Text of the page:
Leonard is a native Oregonian, his family’s roots here predate Oregon statehood. Leonard was born in Canyonville, Oregon and lived as a child in the Days Creek, community. He grew up on a small farm bordering the South Umpqua river. The years of his youth were spent hunting, fishing and trapping the forests and streams of the Umpqua Basin. This gave him first hand knowledge of the bioregion and a particular sensitivity to its many wonders. In particular he has seen
firsthand the benefits of an active beaver population upon the landscape. His father taught him a deep abiding respect for the beaver and the role they play in our aquatic ecosystems.
Like most Douglas County, Oregon residents Leonard spent most of his life working in forestry related industries. His entire career covered a range of skill sets that ranged from pre-commercial contracting to helicopter logging throughout the western United States. As an active volunteer Founding member of the SURCP Board of Directors Leonard continues to earn his living in the timber industry.
Returning several decades later to the forests of his youth, Leonard was shocked to find the degraded state of the watershed habitat. Gone were the beavers. The pristine river and streams systems were now radically changed. The spawning beds and rearing ponds created by the beaver had become scoured out bedrock bottoms or barren rock bars. He took note that millions of dollars were being spent annually to restore aquatic habitat and the Umpqua anadromus fish runs. It was easy for him to see that the beaver dams and ponds of his youth were all but gone. This experience led to a time of deep inner searching. The end result was that Leonard turned his heart and mind to giving back to the land that had so richly supported him and hist family. The choice was self evident and the winds of change were beckoning.
Ecological forest restoration was rapidly growing as an additional tool to existing management practices and provided the opportunity to earn a living and give back simultaneously. Having entered into ecological forest restoration the step to streams and beavers was inevitable. With Lois Houston at his side he began intensive beaver ecology research. He began an inventory beaver populations of the Umpqua Basin. He engaged in an extensive beaver habitat suitability indexing project. and other State and Federal research projects.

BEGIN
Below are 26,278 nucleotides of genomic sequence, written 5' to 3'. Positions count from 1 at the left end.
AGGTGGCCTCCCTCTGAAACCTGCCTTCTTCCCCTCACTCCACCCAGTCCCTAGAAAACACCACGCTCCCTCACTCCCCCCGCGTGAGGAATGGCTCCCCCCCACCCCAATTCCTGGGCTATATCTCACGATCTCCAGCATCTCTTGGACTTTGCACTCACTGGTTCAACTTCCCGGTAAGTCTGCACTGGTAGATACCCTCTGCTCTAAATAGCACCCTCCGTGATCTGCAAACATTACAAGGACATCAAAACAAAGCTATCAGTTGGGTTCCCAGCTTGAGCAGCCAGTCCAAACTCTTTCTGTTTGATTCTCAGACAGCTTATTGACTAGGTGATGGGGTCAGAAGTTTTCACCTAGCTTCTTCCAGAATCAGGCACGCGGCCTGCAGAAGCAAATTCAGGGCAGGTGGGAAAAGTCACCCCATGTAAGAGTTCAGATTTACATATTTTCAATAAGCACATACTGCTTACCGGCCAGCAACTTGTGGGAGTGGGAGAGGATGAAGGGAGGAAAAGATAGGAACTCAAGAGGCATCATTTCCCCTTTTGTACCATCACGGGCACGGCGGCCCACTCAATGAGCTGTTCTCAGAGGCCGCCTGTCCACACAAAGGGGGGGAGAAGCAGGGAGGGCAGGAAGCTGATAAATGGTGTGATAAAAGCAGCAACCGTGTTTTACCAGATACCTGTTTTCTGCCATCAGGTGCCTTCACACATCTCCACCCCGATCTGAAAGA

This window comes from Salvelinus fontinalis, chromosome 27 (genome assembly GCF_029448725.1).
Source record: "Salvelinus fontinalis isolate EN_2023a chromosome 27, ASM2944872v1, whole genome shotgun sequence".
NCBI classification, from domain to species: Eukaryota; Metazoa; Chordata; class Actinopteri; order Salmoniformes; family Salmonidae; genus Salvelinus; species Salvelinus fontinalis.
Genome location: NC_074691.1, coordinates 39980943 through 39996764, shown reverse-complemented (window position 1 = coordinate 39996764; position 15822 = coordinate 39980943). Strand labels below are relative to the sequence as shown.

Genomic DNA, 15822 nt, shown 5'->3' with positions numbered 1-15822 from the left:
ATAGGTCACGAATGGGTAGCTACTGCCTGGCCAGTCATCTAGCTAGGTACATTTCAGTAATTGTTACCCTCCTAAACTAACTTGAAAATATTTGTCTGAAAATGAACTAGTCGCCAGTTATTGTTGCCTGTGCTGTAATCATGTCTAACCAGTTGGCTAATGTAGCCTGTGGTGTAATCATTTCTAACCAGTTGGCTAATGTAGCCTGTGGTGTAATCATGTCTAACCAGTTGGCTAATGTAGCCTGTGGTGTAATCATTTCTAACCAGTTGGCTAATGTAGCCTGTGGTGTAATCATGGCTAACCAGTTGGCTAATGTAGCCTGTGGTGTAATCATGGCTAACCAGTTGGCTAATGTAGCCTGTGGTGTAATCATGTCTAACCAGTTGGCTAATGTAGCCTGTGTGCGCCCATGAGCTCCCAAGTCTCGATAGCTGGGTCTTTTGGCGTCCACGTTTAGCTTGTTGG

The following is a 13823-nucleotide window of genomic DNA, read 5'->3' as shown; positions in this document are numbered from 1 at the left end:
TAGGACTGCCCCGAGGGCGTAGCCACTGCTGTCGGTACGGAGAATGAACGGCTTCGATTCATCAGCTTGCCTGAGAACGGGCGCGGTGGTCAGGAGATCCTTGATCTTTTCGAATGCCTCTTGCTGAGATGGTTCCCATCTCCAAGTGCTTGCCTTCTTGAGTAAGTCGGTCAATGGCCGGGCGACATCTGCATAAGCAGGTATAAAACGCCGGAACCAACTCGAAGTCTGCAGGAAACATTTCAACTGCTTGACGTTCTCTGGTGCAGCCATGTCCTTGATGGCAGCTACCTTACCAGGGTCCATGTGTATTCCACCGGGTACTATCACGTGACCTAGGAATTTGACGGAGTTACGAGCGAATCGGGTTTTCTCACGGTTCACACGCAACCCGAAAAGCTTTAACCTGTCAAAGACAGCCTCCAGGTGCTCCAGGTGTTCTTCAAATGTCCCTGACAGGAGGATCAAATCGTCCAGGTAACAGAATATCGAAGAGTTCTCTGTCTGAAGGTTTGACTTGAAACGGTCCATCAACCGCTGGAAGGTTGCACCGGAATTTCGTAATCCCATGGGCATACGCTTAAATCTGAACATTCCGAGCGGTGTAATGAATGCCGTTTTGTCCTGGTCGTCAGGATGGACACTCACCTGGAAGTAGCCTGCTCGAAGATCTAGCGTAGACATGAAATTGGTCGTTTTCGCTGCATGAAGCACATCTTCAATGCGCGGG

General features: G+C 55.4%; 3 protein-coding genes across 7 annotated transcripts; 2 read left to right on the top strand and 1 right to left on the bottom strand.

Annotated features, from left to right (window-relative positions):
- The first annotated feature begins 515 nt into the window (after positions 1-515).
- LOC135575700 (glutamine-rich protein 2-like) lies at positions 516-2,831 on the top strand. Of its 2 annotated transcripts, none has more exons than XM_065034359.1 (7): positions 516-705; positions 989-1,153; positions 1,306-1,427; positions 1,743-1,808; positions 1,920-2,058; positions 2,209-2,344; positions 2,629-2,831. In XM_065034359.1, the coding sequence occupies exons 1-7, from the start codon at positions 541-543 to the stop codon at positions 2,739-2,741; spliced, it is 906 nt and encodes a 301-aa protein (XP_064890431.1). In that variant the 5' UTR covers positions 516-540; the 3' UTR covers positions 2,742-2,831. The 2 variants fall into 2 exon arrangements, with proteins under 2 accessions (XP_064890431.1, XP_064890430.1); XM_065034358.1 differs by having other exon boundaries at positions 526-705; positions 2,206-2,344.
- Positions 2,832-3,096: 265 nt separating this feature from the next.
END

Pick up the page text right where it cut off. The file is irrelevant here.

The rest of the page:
Leonard and Lois formed the Beaver Advocacy Committee ( BAC ) under the umbrella of the South Umpqua Rural Community Partnership.
The Houstons are founding members of SURCP and have been active participants in the South Umpqua Rural Community Partnership before it received its 5013(C) status in 2006. He joined the South Umpqua Rural Community Partnership’s Board of Directors in 2015. It has been a rewarding decade of growth, organizational and personal. Leonard looks forward to the continued support and engagement of SURCP and its committees in our commitments to sustainable economic development through ecological restoration and enhancement of our terrestrial and aquatic ecosystems.
Under the leadership of Leonard, SURCP has hosted a biannual conference called the State of the Beaver in Canyonville, Oregon at the Cow Creek Umpqua Tribe convention center. Habitat restoration specialists from across the United States and the world have attended these events. These conferences have achieved great notoriety world wide having coalesced beaver ecology science and scientists for the furthering of this natural method of habitat restoration.
His deep rooted commitment to community service and ecological restoration of the region have made him a critical element of SURCP’s success.